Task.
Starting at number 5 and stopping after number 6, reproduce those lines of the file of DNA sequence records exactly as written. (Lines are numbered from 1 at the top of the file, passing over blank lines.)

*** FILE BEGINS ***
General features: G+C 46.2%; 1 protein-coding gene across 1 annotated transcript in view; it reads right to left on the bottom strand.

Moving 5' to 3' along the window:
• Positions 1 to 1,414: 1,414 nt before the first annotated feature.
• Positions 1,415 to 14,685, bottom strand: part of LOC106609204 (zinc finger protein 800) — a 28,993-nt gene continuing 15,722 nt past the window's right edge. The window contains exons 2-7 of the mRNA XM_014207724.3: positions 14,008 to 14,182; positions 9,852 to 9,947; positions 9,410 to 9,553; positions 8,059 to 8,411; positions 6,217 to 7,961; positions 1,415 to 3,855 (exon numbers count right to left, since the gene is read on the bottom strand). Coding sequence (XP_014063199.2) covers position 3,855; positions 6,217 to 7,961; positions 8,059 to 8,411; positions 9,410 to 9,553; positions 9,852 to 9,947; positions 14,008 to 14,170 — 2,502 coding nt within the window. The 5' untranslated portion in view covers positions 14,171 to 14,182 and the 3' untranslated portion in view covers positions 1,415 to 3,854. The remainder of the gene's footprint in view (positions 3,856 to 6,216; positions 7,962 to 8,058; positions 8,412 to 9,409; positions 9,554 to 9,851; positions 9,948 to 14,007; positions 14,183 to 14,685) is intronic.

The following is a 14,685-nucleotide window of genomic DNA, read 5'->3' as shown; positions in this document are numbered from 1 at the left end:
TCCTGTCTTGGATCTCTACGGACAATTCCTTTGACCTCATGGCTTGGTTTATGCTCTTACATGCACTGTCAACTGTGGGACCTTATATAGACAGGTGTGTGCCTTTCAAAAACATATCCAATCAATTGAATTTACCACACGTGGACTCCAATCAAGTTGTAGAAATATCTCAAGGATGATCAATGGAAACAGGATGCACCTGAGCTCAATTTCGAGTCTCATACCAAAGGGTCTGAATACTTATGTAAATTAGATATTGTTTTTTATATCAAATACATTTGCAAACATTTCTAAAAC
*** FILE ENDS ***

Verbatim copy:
The following is a 14,685-nucleotide window of genomic DNA, read 5'->3' as shown; positions in this document are numbered from 1 at the left end:
TCCTGTCTTGGATCTCTACGGACAATTCCTTTGACCTCATGGCTTGGTTTATGCTCTTACATGCACTGTCAACTGTGGGACCTTATATAGACAGGTGTGTGCCTTTCAAAAACATATCCAATCAATTGAATTTACCACACGTGGACTCCAATCAAGTTGTAGAAATATCTCAAGGATGATCAATGGAAACAGGATGCACCTGAGCTCAATTTCGAGTCTCATACCAAAGGGTCTGAATACTTATGTAAATTAGATATTGTTTTTTATATCAAATACATTTGCAAACATTTCTAAAAC